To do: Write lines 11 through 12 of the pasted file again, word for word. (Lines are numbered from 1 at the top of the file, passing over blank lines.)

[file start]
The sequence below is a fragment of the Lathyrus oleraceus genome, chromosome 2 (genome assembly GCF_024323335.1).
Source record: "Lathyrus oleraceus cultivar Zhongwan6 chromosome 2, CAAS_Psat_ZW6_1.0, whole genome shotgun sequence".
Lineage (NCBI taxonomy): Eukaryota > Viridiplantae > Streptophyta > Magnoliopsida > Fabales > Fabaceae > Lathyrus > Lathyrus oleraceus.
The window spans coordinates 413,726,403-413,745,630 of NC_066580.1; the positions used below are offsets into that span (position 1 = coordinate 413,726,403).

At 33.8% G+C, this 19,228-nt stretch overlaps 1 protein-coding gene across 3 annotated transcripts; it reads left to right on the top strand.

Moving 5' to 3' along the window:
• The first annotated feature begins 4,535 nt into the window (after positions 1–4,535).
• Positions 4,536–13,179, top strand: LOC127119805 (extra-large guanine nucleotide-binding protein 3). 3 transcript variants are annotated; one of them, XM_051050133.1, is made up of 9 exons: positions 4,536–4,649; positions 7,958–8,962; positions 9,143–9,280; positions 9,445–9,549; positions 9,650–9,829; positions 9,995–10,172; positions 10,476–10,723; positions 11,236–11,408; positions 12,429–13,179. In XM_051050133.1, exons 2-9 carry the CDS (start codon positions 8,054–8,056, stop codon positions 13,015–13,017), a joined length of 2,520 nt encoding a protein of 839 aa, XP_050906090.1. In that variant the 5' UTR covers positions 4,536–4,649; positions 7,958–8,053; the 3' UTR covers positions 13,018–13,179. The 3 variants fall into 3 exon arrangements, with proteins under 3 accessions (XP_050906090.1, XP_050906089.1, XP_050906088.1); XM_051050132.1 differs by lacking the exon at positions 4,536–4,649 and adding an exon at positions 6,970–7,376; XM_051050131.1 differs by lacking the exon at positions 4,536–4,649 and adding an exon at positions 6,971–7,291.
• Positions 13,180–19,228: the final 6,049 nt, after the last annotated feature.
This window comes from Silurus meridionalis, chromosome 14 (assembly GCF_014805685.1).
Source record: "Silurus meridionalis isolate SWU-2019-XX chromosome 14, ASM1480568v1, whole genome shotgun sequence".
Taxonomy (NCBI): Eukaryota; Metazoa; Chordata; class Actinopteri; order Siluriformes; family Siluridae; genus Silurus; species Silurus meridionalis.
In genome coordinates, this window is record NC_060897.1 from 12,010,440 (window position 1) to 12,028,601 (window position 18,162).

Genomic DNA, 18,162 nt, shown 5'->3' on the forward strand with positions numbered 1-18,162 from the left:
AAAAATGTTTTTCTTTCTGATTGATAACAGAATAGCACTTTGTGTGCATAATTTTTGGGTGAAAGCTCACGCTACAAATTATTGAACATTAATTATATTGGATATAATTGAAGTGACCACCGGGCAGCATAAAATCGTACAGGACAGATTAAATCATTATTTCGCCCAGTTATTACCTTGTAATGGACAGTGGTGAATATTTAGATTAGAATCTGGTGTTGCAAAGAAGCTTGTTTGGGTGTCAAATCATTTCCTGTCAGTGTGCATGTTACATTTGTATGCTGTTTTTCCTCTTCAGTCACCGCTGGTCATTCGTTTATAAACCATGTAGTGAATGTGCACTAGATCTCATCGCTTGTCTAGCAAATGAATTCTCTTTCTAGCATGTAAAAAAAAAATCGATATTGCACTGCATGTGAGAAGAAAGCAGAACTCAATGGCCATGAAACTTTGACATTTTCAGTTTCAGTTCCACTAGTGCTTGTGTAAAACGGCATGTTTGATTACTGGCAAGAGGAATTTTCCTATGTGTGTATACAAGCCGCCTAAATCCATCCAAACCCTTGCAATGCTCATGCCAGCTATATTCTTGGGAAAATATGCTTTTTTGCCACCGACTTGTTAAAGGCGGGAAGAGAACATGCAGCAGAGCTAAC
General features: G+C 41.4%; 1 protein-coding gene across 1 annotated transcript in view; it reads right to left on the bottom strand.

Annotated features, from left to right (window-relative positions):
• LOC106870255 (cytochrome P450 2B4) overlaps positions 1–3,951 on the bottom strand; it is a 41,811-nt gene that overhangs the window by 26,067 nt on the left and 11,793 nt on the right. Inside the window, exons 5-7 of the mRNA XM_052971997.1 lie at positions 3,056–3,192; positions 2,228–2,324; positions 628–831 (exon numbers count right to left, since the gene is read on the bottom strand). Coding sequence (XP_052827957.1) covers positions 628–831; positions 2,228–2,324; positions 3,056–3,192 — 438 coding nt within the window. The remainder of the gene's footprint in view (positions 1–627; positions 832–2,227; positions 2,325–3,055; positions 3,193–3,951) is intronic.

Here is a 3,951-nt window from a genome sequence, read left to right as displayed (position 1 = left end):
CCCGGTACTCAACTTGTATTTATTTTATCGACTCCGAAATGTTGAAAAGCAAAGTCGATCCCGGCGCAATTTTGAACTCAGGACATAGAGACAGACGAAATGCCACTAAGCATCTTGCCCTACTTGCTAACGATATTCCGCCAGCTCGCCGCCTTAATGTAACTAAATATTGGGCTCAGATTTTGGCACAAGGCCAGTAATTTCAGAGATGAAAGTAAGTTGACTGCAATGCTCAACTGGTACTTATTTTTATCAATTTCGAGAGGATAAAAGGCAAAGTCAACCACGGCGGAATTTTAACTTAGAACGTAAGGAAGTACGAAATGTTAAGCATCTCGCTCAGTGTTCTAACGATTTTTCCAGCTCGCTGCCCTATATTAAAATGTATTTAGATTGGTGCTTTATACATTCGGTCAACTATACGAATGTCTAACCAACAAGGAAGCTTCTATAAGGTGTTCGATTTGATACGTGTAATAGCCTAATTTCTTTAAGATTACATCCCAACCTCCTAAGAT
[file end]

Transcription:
Source record: "Silurus meridionalis isolate SWU-2019-XX chromosome 14, ASM1480568v1, whole genome shotgun sequence".
Taxonomy (NCBI): Eukaryota; Metazoa; Chordata; class Actinopteri; order Siluriformes; family Siluridae; genus Silurus; species Silurus meridionalis.